OSHA requirements are set by statute, standards and regulations. Our interpretation letters explain these requirements and how they apply to particular circumstances, but they cannot create additional employer obligations. This letter constitutes OSHA's interpretation of the requirements discussed. Note that our enforcement guidance may be affected by changes to OSHA rules. Also, from time to time we update our guidance in response to new information. To keep apprised of such developments, you can consult OSHA's website at https://www.osha.gov.

May 28, 1992

Mr. John Janos
Weiner and Associates
Consulting Engineers
305 W. Chesapeake Avenue
Towson, Maryland 21204

Dear Mr. Janos:

Thank you for your letter of February 21 addressed to Mr. Roger Clark, Director of the Directorate of Safety Standards Programs in the Occupational Safety and Health Administration (OSHA). Your letter was referred to the Directorate of Compliance Programs. We apologize for the delay in responding.

Your questions and our responses concerning the General Industry Standards at 29 CFR 1910.216 on Mills and Calenders in Rubber and Plastics Industries follow.

Question 1: Why were all "should" elements of OSHA standards removed as of February 10, 1984?

Reply: The American National Standards Institute (ANSI) standard, ANSI B28.1-1967, Safety Code for Mills and Calendars in the Rubber and Plastics Industries which was adopted into OSHA standards at 29 CFR 1910.216 contained "should" provisions which subsequently were determined to be advisory. These advisory provisions were removed from 29 CFR 1910.216 by the Revocation and Repetitive Standards Final Rule published in the Federal Register, Volume 49 Number 29 on Friday, February 10, 1984. Removal of these "should" provisions is consistent with 29 CFR 1910.6 which provides that only mandatory provisions, that is, provisions containing the word "shall" or other mandatory language of standards incorporated by reference, are adopted as standards by OSHA. Please refer to the preamble of the aforementioned Final Rule, a copy of which is enclosed, for a more detailed explanation.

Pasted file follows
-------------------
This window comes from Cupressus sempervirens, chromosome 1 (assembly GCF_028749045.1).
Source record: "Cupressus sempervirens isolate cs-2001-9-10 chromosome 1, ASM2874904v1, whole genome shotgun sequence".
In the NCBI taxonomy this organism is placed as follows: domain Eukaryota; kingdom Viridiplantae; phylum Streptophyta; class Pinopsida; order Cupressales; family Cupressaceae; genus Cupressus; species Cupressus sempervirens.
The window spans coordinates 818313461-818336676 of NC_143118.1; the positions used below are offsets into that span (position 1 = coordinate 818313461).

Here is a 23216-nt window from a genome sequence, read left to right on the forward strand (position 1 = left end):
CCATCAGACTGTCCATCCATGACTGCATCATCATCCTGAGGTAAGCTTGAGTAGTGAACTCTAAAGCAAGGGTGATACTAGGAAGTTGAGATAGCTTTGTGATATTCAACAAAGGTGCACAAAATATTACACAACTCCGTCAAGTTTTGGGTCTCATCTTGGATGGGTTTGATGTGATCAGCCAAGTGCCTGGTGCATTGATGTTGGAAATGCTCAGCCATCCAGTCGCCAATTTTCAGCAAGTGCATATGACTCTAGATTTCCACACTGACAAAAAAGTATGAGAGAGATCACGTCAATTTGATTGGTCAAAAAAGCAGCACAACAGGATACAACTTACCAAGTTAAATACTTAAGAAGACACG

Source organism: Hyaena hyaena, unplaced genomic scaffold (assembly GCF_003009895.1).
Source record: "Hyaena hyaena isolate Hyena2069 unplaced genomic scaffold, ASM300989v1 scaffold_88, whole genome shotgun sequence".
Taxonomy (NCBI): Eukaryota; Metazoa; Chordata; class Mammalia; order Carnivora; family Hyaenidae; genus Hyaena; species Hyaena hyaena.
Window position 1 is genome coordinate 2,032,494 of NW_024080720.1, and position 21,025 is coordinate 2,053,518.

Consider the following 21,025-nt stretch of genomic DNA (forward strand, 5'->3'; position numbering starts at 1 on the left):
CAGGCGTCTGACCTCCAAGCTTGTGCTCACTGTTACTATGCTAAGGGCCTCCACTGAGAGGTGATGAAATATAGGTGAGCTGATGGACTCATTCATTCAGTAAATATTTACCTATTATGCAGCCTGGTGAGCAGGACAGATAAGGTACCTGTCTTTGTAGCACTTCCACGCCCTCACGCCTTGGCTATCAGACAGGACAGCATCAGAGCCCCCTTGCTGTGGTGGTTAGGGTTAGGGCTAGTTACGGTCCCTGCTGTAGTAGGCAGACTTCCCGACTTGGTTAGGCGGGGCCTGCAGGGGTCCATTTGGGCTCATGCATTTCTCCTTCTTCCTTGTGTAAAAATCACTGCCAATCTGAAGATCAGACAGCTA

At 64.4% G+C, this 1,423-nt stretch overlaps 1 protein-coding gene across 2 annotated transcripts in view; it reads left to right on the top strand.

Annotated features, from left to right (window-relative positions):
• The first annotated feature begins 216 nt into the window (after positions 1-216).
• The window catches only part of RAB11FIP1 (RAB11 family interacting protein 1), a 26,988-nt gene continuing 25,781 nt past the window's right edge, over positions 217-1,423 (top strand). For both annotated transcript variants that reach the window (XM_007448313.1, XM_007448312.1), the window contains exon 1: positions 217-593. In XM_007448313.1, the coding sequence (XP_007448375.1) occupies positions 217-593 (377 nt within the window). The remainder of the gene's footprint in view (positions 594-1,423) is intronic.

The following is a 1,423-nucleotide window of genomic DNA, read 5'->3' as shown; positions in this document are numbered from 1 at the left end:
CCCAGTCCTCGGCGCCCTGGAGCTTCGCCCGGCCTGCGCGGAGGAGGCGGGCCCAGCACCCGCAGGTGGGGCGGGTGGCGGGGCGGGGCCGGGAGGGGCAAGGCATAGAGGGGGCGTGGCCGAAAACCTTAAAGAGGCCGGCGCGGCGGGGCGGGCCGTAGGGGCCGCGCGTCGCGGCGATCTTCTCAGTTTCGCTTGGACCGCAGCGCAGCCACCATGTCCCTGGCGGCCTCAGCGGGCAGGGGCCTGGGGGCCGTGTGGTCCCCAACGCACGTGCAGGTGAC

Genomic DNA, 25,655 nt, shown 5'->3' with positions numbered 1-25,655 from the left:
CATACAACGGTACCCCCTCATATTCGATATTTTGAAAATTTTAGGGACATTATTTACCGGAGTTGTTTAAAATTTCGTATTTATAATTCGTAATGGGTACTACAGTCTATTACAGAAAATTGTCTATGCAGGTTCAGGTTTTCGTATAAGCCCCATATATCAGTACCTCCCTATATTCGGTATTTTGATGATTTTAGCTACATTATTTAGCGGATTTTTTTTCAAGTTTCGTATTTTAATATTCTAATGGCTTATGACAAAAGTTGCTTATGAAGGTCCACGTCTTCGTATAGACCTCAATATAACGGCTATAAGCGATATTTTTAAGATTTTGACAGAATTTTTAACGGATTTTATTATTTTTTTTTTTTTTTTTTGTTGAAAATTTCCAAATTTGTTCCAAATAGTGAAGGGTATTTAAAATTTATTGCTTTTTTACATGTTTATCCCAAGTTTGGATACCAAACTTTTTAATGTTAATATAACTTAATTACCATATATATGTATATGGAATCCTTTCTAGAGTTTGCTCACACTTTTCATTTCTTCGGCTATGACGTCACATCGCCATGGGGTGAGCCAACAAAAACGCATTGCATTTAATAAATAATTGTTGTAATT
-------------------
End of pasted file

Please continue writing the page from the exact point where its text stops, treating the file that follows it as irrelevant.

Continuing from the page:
Question 2: Does the 29 CFR 1910.216 terminology "new installations" include rebuilt mills?

Reply: The standards at 29 CFR 1910.216 are applicable to new installations and existing installations as delineated by the August 31, 1971 date specified in subparagraphs 1910.216(a)(1) and (a)(2). In this context, new and existing installations include rebuilt mills.

Question 3: Does OSHA have data relating to workplace accidents at rubber mills? Specific information on accidents involving rubber mills is requested. Also, information on the kind of safety devices installed on these mills is requested.

Reply: In addition to the information provided to you over the telephone by Mr. Joseph Ashley of my staff on April 17, we are forwarding a copy of U.S. Department of Labor Bureau of Labor Statistics, Bulletin 2373 dated April 1991 concerning 1989 Occupational injuries and illnesses in the United States by Industry. Bulletin 2373 includes statistics on rubber and miscellaneous plastics products. We hope that the information provided meets your needs.

Question 4: Why does OSHA require only one of the three safety requirements in 29 CFR 1910.216(b)?

Reply: In accordance with 29 CFR 1910.216(b)(1), a safety trip control must be provided in front and in back of each mill. These safety trip controls may be one, or a combination, of the three types specified in 29 CFR 1910.216(b)(1)(i), (ii) and (iii).

Thank you for your interest in occupational safety and health. If we can be of further assistance, please contact us.


Patricia K. Clark, Director
Directorate of Compliance Programs